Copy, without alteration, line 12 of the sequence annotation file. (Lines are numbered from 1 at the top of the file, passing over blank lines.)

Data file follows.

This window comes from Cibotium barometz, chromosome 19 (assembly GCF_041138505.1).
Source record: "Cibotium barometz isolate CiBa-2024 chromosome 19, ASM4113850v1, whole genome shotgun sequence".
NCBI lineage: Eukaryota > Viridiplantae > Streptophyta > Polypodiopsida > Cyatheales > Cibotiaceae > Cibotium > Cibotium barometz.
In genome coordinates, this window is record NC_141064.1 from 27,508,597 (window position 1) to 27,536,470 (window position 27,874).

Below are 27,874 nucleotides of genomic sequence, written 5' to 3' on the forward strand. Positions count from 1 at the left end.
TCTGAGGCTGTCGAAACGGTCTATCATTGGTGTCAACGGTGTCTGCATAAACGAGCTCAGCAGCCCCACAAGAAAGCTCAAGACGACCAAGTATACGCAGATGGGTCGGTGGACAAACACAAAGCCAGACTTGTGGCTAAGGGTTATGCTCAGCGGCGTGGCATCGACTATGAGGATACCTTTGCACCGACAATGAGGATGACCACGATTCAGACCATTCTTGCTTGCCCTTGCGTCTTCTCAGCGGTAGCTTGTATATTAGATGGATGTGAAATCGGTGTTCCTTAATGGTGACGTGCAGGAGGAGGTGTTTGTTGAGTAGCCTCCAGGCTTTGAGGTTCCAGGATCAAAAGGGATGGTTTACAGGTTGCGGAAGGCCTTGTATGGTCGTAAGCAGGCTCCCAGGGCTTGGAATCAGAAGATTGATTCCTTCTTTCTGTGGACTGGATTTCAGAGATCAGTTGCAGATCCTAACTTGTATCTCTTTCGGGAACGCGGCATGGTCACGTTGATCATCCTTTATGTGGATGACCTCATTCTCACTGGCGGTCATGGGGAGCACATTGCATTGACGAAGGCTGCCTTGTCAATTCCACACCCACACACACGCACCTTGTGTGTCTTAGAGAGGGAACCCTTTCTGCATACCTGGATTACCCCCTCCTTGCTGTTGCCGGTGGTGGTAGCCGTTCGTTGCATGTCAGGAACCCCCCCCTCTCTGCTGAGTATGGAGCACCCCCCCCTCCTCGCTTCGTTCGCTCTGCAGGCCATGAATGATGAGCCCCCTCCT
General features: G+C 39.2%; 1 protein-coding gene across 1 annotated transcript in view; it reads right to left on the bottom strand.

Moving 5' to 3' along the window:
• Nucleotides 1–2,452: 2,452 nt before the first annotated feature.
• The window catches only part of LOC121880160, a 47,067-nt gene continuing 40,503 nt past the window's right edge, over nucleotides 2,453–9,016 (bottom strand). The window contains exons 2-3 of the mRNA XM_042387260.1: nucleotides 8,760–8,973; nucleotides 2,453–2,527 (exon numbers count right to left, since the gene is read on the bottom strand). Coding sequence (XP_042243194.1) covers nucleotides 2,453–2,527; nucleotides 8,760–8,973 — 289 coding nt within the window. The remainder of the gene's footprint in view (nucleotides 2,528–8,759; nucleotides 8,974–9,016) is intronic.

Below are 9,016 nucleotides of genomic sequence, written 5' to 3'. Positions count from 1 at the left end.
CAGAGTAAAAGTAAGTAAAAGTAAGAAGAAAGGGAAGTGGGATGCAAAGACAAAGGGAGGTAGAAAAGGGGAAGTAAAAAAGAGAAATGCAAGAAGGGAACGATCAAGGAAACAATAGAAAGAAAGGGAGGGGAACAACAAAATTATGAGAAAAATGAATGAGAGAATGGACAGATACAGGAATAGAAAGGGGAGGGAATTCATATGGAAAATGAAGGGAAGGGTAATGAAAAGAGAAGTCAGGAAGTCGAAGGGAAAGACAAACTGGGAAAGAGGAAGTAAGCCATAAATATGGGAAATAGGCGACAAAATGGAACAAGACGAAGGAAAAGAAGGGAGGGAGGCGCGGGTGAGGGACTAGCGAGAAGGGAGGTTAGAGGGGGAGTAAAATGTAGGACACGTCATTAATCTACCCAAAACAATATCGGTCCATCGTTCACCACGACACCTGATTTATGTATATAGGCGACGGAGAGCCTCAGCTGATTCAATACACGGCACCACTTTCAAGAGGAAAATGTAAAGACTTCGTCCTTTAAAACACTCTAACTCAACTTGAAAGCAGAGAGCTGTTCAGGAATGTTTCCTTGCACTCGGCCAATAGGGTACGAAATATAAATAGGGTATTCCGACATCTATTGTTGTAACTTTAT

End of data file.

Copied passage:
CAGAGTAAAAGTAAGTAAAAGTAAGAAGAAAGGGAAGTGGGATGCAAAGACAAAGGGAGGTAGAAAAGGGGAAGTAAAAAAGAGAAATGCAAGAAGGGAACGATCAAGGAAACAATAGAAAGAAAGGGAGGGGAACAACAAAATTATGAGAAAAATGAATGAGAGAATGGACAGATACAGGAATAGAAAGGGGAGGGAATTCATATGGAAAATGAAGGGAAGGGTAATGAAAAGAGAAGTCAGGAAGTCGAAGGGAAAGACAAACTGGGAAAGAGGAAGTAAGCCATAAATATGGGAAATAGGCGACAAAATGGAACAAGACGAAGGAAAAGAAGGGAGGGAGGCGCGGGTGAGGGACTAGCGAGAAGGGAGGTTAGAGGGGGAGTAAAATGTAGGACACGTCATTAATCTACCCAAAACAATATCGGTCCATCGTTCACCACGACACCTGATTTATGTATATAGGCGACGGAGAGCCTCAGCTGATTCAATACACGGCACCACTTTCAAGAGGAAAATGTAAAGACTTCGTCCTTTAAAACACTCTAACTCAACTTGAAAGCAGAGAGCTGTTCAGGAATGTTTCCTTGCACTCGGCCAATAGGGTACGAAATATAAATAGGGTATTCCGACATCTATTGTTGTAACTTTAT